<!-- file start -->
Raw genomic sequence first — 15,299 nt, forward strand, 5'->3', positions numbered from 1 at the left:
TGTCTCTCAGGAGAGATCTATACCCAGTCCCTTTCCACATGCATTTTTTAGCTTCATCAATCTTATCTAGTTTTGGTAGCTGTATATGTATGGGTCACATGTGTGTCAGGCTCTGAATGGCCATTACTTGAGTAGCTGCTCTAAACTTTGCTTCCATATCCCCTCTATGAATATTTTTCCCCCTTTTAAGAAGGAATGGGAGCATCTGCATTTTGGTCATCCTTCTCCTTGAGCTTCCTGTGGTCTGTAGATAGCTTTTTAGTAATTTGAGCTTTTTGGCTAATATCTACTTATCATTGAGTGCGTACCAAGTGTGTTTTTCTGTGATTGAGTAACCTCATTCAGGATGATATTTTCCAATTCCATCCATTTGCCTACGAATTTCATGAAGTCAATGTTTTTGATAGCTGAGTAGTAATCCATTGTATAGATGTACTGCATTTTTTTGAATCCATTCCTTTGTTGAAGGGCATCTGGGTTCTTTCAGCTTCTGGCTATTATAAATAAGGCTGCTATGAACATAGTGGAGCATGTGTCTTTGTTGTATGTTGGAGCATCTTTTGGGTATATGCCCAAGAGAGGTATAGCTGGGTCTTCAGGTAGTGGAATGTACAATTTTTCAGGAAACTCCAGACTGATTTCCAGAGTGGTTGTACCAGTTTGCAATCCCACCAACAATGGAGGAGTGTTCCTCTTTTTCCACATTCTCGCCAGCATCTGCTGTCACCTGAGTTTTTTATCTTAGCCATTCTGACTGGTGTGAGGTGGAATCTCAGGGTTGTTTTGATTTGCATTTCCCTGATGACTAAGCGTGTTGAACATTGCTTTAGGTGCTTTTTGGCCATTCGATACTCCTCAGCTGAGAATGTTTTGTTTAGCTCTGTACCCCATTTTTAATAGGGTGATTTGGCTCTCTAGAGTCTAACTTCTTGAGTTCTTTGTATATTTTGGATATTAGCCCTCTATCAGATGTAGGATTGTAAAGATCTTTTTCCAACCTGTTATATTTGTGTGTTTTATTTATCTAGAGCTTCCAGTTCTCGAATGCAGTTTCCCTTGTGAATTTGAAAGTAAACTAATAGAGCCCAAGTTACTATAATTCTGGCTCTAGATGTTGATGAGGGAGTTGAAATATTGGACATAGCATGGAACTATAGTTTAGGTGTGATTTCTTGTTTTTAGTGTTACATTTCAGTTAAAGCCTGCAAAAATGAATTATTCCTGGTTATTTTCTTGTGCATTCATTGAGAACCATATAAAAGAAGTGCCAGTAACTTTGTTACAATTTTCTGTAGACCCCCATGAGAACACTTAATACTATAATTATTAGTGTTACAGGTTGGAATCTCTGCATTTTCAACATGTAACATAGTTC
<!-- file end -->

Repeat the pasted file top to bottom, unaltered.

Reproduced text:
Raw genomic sequence first — 15,299 nt, forward strand, 5'->3', positions numbered from 1 at the left:
TGTCTCTCAGGAGAGATCTATACCCAGTCCCTTTCCACATGCATTTTTTAGCTTCATCAATCTTATCTAGTTTTGGTAGCTGTATATGTATGGGTCACATGTGTGTCAGGCTCTGAATGGCCATTACTTGAGTAGCTGCTCTAAACTTTGCTTCCATATCCCCTCTATGAATATTTTTCCCCCTTTTAAGAAGGAATGGGAGCATCTGCATTTTGGTCATCCTTCTCCTTGAGCTTCCTGTGGTCTGTAGATAGCTTTTTAGTAATTTGAGCTTTTTGGCTAATATCTACTTATCATTGAGTGCGTACCAAGTGTGTTTTTCTGTGATTGAGTAACCTCATTCAGGATGATATTTTCCAATTCCATCCATTTGCCTACGAATTTCATGAAGTCAATGTTTTTGATAGCTGAGTAGTAATCCATTGTATAGATGTACTGCATTTTTTTGAATCCATTCCTTTGTTGAAGGGCATCTGGGTTCTTTCAGCTTCTGGCTATTATAAATAAGGCTGCTATGAACATAGTGGAGCATGTGTCTTTGTTGTATGTTGGAGCATCTTTTGGGTATATGCCCAAGAGAGGTATAGCTGGGTCTTCAGGTAGTGGAATGTACAATTTTTCAGGAAACTCCAGACTGATTTCCAGAGTGGTTGTACCAGTTTGCAATCCCACCAACAATGGAGGAGTGTTCCTCTTTTTCCACATTCTCGCCAGCATCTGCTGTCACCTGAGTTTTTTATCTTAGCCATTCTGACTGGTGTGAGGTGGAATCTCAGGGTTGTTTTGATTTGCATTTCCCTGATGACTAAGCGTGTTGAACATTGCTTTAGGTGCTTTTTGGCCATTCGATACTCCTCAGCTGAGAATGTTTTGTTTAGCTCTGTACCCCATTTTTAATAGGGTGATTTGGCTCTCTAGAGTCTAACTTCTTGAGTTCTTTGTATATTTTGGATATTAGCCCTCTATCAGATGTAGGATTGTAAAGATCTTTTTCCAACCTGTTATATTTGTGTGTTTTATTTATCTAGAGCTTCCAGTTCTCGAATGCAGTTTCCCTTGTGAATTTGAAAGTAAACTAATAGAGCCCAAGTTACTATAATTCTGGCTCTAGATGTTGATGAGGGAGTTGAAATATTGGACATAGCATGGAACTATAGTTTAGGTGTGATTTCTTGTTTTTAGTGTTACATTTCAGTTAAAGCCTGCAAAAATGAATTATTCCTGGTTATTTTCTTGTGCATTCATTGAGAACCATATAAAAGAAGTGCCAGTAACTTTGTTACAATTTTCTGTAGACCCCCATGAGAACACTTAATACTATAATTATTAGTGTTACAGGTTGGAATCTCTGCATTTTCAACATGTAACATAGTTC